• I wish I could offer some words of wisdom. I’m sorry you’re going through this. I think we do get nice little neat bows, they just don’t last as long as they used to. Actually, I think bows went out of style when the messy buns came along. Hang in there!

  • You know when people think they might be coming to the end of their lives, they want to heal, reach out and make it all better. Forgiveness is tough, really tough. But you will sleep better at night. And you can quietly forgive him without having some long discussion that will just make you cry.

  • I thought I had dealt with my issues but they jumped up and slapped me across the face when mom moved in with me. It was rough, we both survived and I think we’re pretty kickass for a couple of old broads!

  • I have been very fortunate in that regard. I suspect because I never had the nice part. She tried in the end which is more than most people get I think. Old habits are hard to break. I haven’t had a ton of grief. That’s not to say that there hasn’t been any, but at no point did it overwhelm me as of yet. She’s been gone since 2004. I actually had a sense of relief, like I could finally realize my potential without her cutting away at my self esteem. I think my case has more to do with abuse than just narcissism. I am also sure that they are most often intertwined. My heart goes out to you. hugs

  • The fact that he’s at peace with the past because he’s forgotten it, seems unfair, but it should make it easier for you to know that your Dad loved you, somewhere in his mind. And when he’s gone, you may find comfort in that knowledge.

  • I was MIA for both of my parents’ decline and passing (well, passing, mom died of a brain tumor six weeks after they found it, and dad died of a heart attack in his sleep at 84) and it was my sister who kept contact and took care of the work involved, so thank you Carol.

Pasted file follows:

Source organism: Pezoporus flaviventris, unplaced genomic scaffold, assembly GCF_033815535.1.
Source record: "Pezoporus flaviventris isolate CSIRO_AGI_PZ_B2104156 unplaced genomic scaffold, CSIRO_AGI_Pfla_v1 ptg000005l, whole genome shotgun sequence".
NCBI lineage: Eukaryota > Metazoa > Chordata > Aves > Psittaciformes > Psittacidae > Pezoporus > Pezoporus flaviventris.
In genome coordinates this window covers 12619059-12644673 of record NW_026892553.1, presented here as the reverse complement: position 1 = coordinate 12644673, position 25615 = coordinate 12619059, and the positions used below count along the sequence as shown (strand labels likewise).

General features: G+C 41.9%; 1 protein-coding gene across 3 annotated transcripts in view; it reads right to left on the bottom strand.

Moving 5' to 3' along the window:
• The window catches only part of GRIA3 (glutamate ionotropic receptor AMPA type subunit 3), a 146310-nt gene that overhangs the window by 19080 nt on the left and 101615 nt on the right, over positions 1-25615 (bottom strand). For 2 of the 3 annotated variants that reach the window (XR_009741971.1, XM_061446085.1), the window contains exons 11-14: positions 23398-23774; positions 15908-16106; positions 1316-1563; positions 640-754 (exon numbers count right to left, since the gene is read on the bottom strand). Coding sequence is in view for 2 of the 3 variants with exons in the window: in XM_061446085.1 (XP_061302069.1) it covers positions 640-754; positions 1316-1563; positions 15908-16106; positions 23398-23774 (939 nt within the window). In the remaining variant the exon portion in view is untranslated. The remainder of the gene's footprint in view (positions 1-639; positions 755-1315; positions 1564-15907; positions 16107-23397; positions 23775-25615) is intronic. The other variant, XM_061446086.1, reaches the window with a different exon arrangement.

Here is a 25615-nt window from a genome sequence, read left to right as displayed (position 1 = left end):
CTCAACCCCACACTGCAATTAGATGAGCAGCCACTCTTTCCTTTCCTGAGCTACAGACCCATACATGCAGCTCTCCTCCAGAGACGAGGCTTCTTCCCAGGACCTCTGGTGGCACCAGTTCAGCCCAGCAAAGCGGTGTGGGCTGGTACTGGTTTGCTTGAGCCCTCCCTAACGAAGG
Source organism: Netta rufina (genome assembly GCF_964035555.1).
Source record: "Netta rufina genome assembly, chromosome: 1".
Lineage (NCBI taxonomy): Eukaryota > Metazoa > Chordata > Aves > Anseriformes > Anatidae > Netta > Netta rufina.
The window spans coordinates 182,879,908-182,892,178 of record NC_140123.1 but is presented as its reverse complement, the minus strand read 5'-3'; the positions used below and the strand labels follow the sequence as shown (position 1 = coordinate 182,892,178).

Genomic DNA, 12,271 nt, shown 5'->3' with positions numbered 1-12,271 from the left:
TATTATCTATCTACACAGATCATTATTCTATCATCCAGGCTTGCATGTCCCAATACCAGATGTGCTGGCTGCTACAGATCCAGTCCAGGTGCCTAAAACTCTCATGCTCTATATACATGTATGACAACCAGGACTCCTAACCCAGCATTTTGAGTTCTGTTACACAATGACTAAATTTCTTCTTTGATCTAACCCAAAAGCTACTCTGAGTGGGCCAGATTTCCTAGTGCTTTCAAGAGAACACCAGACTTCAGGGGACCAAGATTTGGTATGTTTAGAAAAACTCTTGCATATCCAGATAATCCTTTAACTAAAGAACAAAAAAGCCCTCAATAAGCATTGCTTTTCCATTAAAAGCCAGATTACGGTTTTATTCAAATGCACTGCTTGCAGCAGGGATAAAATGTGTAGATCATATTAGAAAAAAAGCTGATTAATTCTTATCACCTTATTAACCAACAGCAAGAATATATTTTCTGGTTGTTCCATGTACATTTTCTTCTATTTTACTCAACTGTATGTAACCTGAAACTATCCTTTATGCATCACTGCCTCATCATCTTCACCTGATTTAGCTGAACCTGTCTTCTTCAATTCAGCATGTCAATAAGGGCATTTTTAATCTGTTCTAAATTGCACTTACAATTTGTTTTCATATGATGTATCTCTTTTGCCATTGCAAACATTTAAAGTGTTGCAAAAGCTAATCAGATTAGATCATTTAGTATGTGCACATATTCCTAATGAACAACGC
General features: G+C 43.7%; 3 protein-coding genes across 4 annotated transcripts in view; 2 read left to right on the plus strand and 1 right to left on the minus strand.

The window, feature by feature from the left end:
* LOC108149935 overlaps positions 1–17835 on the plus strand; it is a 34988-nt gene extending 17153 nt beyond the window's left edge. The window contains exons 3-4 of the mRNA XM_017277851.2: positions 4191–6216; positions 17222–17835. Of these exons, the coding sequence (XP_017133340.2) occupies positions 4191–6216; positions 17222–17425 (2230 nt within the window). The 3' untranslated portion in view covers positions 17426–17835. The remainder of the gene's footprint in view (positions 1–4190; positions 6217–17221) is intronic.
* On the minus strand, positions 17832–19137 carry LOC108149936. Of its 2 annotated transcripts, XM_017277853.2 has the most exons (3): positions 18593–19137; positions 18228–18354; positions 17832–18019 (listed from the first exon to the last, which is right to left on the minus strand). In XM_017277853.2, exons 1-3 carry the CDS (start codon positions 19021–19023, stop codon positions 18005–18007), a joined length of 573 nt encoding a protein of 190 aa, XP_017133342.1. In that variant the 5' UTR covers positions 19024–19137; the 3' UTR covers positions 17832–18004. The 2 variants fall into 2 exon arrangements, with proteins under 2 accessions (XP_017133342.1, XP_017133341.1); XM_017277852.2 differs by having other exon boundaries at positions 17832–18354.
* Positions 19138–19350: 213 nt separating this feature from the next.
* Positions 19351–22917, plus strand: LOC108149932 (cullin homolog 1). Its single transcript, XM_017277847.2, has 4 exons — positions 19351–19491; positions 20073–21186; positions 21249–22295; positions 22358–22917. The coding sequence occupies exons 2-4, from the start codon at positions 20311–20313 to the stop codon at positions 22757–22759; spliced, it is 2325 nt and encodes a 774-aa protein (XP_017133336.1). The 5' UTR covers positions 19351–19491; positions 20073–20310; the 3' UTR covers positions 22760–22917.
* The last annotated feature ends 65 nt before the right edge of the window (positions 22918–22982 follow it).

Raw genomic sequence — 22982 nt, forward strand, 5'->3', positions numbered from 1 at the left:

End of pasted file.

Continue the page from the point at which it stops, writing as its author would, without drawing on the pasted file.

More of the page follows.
In retrospect, this was hella unfair of me, as Carol, who is gay, had the most difficult relationship with dad, but we both had our reasons and it turns out that she respects that, however lame I feel about it.
    Sorry you have to go through this as the goddamn apocalypse is winding down, but I do hope that it ends up giving you some unlooked for peace in some difficult areas you might have written off as losses.
    I don’t really have anything useful to say, except perhaps remember to take care of yourself while working through this bullshit.

  • One thing I can really relate to is how sitcoms tricked too many of us into thinking most problems could be wrapped up in thirty minutes or less. People could say the most awful, devastating things, they could betray each other in the worst ways, and it could all be fixed in half an hour. Maybe an hour if it was a two-parter. I learned early that life doesn’t work that way. Ever. But at least they’re realistic in showing us that even when people fall into familiar patterns it can surprise us, it can even be hard to understand. It’s just rarely funny.
    But as others have said you’ve got this. Life doesn’t give us reruns but you have a well-established pattern of being smart and strong.

  • You being a kind and humane Human Being is Enough and extending it towards others, however unworthy of it, is Grace in Motion. Knowing you did the Right thing, even tho’ it is not the Easy thing, in the end, will be therapeutic. The declining and the dying will have their regrets and apologies over how they lived out life, some may even be sincere.

  • I read this right when you published it. Then I sat trying to come up with how to say something appropriate…
    It’s just weird growing up with their changing whims. Sometimes the princess. Sometimes the sh#% on their shoe. Like you, I’ve done a lot of letting go. But, then something will bubble up and taint things for a while.
    My father died almost 5 years ago. The odd mixture of grief, relief, (and even a little pain that he would never admit what a monster he had been) was confusing! I had just figured out what he was a few months prior to his getting sick, so had been pulling away. Visiting him for those few weeks at the hospital was purely for me. I needed to keep being the compassionate person that I consider myself. He didn’t deserve it, but I also didn’t want him to be scared or in pain. Just as I don’t want ANYONE in pain.

    The hardest part for me, was not feeling guilty about not missing him… I think there will be things that will come up for years after we think we’ve covered everything. Things to process. Even now I still can’t wrap up my childhood or relationship with him in a pretty bow!

By Michelle

Michelle